Modi Govt’s Political Management Of Subsidy Reform Is Very Well Calibrated
Though aided by benign oil prices, Modi government’s political management of subsidy reforms has been very good
The Modi government is doing an expert job in the way it is calibrating subsidy reform, using the gaps between electoral cycles to push the envelope.
The latest example is kerosene. On 1 July, the government authorised a 25 paise hike in kerosene prices per litre, and The Economic Times informs us today (13 July) that the 25-paise-a-month raise will be continued all the way to April 2017, but is not being announced. Given that there are major elections coming up in early 2017, especially Uttar Pradesh, this conjecture could well be wrong, but any movement is forward movement. Even if the hikes are stopped by January, we would have saved Rs 1.75 per litre from a current kerosene subsidy that is Rs 13 a litre.
With hindsight, one must say that the political management of subsidy reforms has been very good, though it has been aided by benign oil prices.
Look at how reforms have been pushed bit by bit.
First, in October 2014, diesel was deregulated.
Second, LPG was shifted to direct benefits transfer, which has not only helped knock out bogus recipients of subsidy, but also enabled future deregulation. Today, all subsidies are paid into bank accounts, and not given at the LPG dealer end.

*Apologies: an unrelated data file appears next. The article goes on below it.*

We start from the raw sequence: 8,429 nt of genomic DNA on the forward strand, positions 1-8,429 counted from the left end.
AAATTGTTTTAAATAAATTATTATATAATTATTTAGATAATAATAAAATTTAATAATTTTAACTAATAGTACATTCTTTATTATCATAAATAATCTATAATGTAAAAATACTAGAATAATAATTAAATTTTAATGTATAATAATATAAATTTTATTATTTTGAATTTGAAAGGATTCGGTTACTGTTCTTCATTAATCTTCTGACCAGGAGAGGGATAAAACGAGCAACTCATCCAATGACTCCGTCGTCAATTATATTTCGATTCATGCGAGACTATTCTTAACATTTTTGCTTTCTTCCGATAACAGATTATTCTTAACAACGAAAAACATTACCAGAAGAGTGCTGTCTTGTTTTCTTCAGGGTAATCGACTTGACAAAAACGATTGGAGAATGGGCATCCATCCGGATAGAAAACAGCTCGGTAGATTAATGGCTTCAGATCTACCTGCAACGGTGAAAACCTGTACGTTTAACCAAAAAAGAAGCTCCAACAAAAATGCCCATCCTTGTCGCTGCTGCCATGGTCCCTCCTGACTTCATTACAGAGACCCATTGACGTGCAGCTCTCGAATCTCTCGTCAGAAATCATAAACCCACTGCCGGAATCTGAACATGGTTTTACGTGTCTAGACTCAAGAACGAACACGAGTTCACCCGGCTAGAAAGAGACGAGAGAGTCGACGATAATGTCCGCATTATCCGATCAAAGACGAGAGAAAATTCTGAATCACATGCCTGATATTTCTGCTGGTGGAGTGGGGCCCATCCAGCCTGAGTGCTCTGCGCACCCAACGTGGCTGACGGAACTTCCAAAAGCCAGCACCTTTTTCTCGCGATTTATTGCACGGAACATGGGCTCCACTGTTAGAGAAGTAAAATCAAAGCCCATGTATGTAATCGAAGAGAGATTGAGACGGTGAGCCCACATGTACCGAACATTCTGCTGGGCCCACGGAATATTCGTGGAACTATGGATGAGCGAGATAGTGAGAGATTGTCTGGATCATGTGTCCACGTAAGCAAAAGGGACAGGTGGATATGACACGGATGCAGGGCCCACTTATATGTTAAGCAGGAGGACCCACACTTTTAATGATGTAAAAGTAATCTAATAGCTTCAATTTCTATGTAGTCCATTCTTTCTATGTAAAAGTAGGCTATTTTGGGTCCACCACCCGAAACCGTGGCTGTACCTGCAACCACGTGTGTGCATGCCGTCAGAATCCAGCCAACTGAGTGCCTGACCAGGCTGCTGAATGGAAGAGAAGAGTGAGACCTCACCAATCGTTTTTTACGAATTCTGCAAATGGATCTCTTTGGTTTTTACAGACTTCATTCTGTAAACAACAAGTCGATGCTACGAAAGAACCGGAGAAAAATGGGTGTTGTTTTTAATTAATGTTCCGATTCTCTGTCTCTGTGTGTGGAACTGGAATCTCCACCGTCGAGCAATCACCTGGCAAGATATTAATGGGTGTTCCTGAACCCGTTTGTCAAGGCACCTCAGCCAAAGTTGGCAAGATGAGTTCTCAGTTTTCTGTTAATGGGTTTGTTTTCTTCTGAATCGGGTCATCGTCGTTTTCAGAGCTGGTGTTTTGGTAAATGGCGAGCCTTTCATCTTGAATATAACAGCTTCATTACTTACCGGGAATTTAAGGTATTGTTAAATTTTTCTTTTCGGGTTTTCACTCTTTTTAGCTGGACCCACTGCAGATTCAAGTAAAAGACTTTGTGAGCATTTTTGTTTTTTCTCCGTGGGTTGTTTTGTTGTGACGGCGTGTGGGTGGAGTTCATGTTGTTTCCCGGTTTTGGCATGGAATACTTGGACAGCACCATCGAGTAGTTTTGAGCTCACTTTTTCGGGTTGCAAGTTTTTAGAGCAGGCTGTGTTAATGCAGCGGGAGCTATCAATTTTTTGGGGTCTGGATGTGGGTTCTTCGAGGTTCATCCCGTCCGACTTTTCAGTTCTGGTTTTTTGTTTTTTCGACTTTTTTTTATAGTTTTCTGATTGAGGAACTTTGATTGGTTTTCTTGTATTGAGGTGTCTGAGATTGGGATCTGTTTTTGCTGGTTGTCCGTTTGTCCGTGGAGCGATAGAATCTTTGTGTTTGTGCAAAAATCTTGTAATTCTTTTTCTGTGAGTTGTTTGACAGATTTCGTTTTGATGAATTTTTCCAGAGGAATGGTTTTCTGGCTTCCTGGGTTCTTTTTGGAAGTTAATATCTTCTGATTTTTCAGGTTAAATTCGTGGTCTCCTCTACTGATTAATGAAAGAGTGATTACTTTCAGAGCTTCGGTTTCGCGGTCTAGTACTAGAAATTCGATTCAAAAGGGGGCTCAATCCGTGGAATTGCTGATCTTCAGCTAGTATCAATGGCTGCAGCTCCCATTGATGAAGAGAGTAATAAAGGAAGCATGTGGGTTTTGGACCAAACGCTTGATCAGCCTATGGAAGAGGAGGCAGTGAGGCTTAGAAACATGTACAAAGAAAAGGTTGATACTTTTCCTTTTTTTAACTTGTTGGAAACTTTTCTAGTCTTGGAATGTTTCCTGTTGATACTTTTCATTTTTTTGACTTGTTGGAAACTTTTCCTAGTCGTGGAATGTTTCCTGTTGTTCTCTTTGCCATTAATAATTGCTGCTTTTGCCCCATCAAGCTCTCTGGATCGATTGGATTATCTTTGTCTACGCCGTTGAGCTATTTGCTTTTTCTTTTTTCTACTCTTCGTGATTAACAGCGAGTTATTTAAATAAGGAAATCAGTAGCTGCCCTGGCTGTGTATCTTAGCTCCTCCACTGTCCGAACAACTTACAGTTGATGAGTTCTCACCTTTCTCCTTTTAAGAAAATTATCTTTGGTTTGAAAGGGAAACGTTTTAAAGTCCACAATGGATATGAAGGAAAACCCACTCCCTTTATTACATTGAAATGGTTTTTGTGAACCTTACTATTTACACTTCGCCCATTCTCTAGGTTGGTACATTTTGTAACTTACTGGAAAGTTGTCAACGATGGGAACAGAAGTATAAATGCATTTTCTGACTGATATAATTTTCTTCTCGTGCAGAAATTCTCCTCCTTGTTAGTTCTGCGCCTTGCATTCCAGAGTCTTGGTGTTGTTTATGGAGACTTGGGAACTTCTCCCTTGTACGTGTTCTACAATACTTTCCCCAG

Third, to ensure that the oil bonanza is not squandered, the government simultaneously raised – almost regularly – excise duties on petrol and diesel. This means, when global oil prices start rising, the government is in a position to absorb some of the price hike by reversing the duty hikes. This is politically and economically prudent, even while helping with the fiscal deficit in the short run.
Fourth, to set the pace for eliminating LPG subsidies for the rich, Narendra Modi started the #GiveItUp programme, under which the better off could surrender LPG subsidies voluntarily. He thus set the moral tone after which it has become possible to exclude those earning more than Rs 10 lakh to be denied subsidies.
Fifth, now it has begun to tackle the politically even more sensitive kerosene subsidy. This is being done in two ways: one is, of course, the monthly price hikes; but the other prong is to replace kerosene as a cooking fuel wherever possible with LPG, which can then control leakages if not subsidies. Modi has started giving the poor subsidised LPG, which is politically beneficial to him, but which also enables the elimination of kerosene in due course. The long-term plan is to end kerosene supplies wherever LPG connections are rampant and widely spread.
Of course, this is a long-term plan. But when it comes to reform, it is the direction that matters, not just the pace.
The Modi government has actually undertaken the most intense subsidy reform agenda that few governments have attempted before.
It is well-thought-out and politically feasible, even if the pace slows during election time. Only economists who don’t need to get re-elected will carp at this.
Way to go.
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